Learning from LI(E)BOR

The LIBOR scandal rolls on in the UK, eagerly observed by the rest of the world. This scandal has reached mammoth proportions and has become deeply political with politicians past and present rushing to tell the media: ‘nothing to do with me’.

What people in the UK seem most upset about is ‘the greed of bankers’, but I think what this feeling is really articulating is ire at the rewards for greed in an industry that enjoys an implicit state back-stop. Us Brits have little issue with the likes of Richard Branson, James Dyson or Alan Sugar earning large amounts of money; these individuals’ futures are properly governed by the success of the decisions they make.

It’s all about the money

The LIBOR scandal is at the very heart of our financial system, the apparent manipulation of the cost/price of money itself according to political and profit motives. Money is the basis of society, the great facilitator, the measuring stick. What should upset people in the UK most is the fact that the value of the pound, the cost of money, and financial instruments that affect us can potentially be fiddled. Could it be this scandal feels typical of this contemporary era of ‘high finance’?

However, greed and at least a profit motive are just parts of human nature; remember our general respect for the entrepreneurs mentioned above. The problem here is greed being found on the banking gravy train, a locomotive that is bailed out by taxpayers when it goes off the rails. Normally greed and hubris, where they contribute to a resulting misallocation of capital, are punished by market discipline.

When digesting the LIBOR scandal, and hearing more neo-Keynesian clap trap from the likes of Paul Krugman, I couldn’t help but remember why I was drawn to the Austrian school of economics.

Is there another way?

The still largely overlooked Austrian way of thinking is one that recognises humans and the heart of everything. There is no use devising systems and rules, if the humans existing within their frameworks are not properly understood. It seems to me the classical school of economics (e.g. Austrian) is concerned with what does happen, whilst the contemporary neo-classical school (e.g. Keynesianism) forgets humans, has become deeply financialised and thinks only of what ought to happen ‘ceteris parabus’.

Amongst other things, the Austrian way of looking at the world requires small government, sound money and individual liberty. It recognises greed and folly. It is not a depressing world view, but one that is down to earth and celebrates our strengths and seeks to restrain our flaws.

One of the most appealing parts of the Austrian economic way of thinking is the insistence on sound money.Sound money is generally backed by a commodity, and circulates outside the influence, manipulation of politicians, central bankers et al. Throughout history this commodity has usually been something rare, inert and durable. Gold and silver have proved most fit for purpose, although other commodities have been tried (pepper corns, spices, bails of tobacco etc). Gold and silver, being of nature, provided a serenely independent measurement for exchanging value.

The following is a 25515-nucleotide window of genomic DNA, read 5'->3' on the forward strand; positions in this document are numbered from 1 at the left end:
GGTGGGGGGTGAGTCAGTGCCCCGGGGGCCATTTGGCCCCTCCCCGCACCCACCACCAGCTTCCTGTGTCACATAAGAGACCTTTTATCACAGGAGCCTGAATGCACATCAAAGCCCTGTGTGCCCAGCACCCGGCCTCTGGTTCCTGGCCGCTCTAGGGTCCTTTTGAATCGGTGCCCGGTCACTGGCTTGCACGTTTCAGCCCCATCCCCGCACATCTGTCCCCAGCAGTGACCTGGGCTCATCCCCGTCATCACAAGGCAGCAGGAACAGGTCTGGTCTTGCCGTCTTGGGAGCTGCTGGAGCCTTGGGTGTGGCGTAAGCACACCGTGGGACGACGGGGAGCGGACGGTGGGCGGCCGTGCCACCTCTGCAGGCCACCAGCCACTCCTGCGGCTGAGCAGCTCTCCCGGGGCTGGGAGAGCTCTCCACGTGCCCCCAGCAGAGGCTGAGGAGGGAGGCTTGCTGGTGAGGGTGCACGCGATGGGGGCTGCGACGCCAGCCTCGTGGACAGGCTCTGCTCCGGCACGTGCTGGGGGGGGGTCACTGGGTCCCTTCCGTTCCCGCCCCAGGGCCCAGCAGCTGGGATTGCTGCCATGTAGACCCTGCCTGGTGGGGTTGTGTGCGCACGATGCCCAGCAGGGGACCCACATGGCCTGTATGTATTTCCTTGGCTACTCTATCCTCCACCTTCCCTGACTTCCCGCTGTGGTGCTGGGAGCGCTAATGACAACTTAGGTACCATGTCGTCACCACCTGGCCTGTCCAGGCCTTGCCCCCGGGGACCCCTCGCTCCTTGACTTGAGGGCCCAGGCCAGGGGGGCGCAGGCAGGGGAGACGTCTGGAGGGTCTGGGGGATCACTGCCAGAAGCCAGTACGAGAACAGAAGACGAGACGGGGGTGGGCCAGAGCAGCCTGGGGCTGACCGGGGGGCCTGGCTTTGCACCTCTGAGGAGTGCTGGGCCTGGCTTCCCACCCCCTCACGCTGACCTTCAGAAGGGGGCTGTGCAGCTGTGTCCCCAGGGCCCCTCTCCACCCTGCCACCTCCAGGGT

Sound money, outside of manipulation, interference and printing, is essential to freedom, and to provide a constant and uniform measuring stick for trade and commerce. It is the greatest form of financial discipline. Detractors falsely cite that we should not ‘crucify mankind upon a cross of gold’, being mistaken in the use and context of William Jennings Bryan’s quote, but sound money actually prevents all sorts of abuses and imbalances. It removes political influence from the monetary system, prevents governments pursuing inflationary policies and saddling future generations with debt, prevents the growth of huge trade imbalances, limits the ability of government to bail out certain industries, and generally provides a level playing field to the monetary system.

Compare and contrast

The high point for sound money could be seen as the Classical Gold Standard of 1870 to 1913. This was a period of almost no inflation, with increased productivity, rising living standards and without increasing unemployment. It was said to be the first age of globalisation. Contrast that to today where inflation is ever present, living standards in the West are declining and unemployment is high.

What the recent LIBOR scandal really shines light on is the (mis)management of interest rates and currencies.  The dollar managers of the world have been exporting inflation and living beyond their means for some time, and buyers and users of dollars have had to react accordingly. Remembering Jim Grant’s quote, the ‘gold price is the reciprocal of faith in central banks’, suggests this 12 year bull market is a reflection of declining confidence in the managers of paper money.

The LIBOR scandal is just another straw to add to the camel’s back, in terms of confidence in the current monetary system. The pound may not be a reserve currency anymore, but it is important nonetheless. Interest rates affect the value of our money, when it appears this can be fiddled it’s no wonder savers thinking of holding their savings in other forms. Gold bullion anyone?